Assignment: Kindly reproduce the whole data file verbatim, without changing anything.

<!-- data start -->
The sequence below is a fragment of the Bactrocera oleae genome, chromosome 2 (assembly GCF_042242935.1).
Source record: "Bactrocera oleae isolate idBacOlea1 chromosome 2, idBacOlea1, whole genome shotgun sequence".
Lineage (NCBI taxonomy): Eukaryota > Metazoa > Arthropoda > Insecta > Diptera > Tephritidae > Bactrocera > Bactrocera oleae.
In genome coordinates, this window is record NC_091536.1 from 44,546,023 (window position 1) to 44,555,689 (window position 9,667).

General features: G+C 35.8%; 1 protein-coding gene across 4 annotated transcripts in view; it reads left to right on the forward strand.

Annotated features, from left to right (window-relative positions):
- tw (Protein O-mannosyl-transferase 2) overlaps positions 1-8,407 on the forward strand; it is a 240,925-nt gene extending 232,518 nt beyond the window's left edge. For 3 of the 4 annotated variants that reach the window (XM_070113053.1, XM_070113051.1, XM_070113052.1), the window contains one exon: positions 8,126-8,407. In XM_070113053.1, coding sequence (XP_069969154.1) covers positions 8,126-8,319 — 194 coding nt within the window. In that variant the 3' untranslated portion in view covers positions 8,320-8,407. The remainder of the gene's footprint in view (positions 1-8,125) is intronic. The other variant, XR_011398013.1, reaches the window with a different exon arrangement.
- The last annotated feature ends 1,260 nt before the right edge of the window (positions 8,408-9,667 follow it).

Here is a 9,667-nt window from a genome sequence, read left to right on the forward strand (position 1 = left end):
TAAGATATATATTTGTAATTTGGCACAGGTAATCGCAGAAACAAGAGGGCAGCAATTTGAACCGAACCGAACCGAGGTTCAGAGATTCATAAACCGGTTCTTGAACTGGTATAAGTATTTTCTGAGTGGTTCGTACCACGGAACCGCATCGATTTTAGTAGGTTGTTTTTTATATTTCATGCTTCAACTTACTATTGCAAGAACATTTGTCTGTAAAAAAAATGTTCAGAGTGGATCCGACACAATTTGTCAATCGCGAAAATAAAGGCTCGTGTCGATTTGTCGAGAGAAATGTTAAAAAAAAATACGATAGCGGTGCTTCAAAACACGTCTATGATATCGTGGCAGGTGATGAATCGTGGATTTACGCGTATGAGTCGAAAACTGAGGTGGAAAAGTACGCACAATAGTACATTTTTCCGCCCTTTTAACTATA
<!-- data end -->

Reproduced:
The sequence below is a fragment of the Bactrocera oleae genome, chromosome 2 (assembly GCF_042242935.1).
Source record: "Bactrocera oleae isolate idBacOlea1 chromosome 2, idBacOlea1, whole genome shotgun sequence".
Lineage (NCBI taxonomy): Eukaryota > Metazoa > Arthropoda > Insecta > Diptera > Tephritidae > Bactrocera > Bactrocera oleae.
In genome coordinates, this window is record NC_091536.1 from 44,546,023 (window position 1) to 44,555,689 (window position 9,667).

General features: G+C 35.8%; 1 protein-coding gene across 4 annotated transcripts in view; it reads left to right on the forward strand.

Annotated features, from left to right (window-relative positions):
- tw (Protein O-mannosyl-transferase 2) overlaps positions 1-8,407 on the forward strand; it is a 240,925-nt gene extending 232,518 nt beyond the window's left edge. For 3 of the 4 annotated variants that reach the window (XM_070113053.1, XM_070113051.1, XM_070113052.1), the window contains one exon: positions 8,126-8,407. In XM_070113053.1, coding sequence (XP_069969154.1) covers positions 8,126-8,319 — 194 coding nt within the window. In that variant the 3' untranslated portion in view covers positions 8,320-8,407. The remainder of the gene's footprint in view (positions 1-8,125) is intronic. The other variant, XR_011398013.1, reaches the window with a different exon arrangement.
- The last annotated feature ends 1,260 nt before the right edge of the window (positions 8,408-9,667 follow it).

Here is a 9,667-nt window from a genome sequence, read left to right on the forward strand (position 1 = left end):
TAAGATATATATTTGTAATTTGGCACAGGTAATCGCAGAAACAAGAGGGCAGCAATTTGAACCGAACCGAACCGAGGTTCAGAGATTCATAAACCGGTTCTTGAACTGGTATAAGTATTTTCTGAGTGGTTCGTACCACGGAACCGCATCGATTTTAGTAGGTTGTTTTTTATATTTCATGCTTCAACTTACTATTGCAAGAACATTTGTCTGTAAAAAAAATGTTCAGAGTGGATCCGACACAATTTGTCAATCGCGAAAATAAAGGCTCGTGTCGATTTGTCGAGAGAAATGTTAAAAAAAAATACGATAGCGGTGCTTCAAAACACGTCTATGATATCGTGGCAGGTGATGAATCGTGGATTTACGCGTATGAGTCGAAAACTGAGGTGGAAAAGTACGCACAATAGTACATTTTTCCGCCCTTTTAACTATA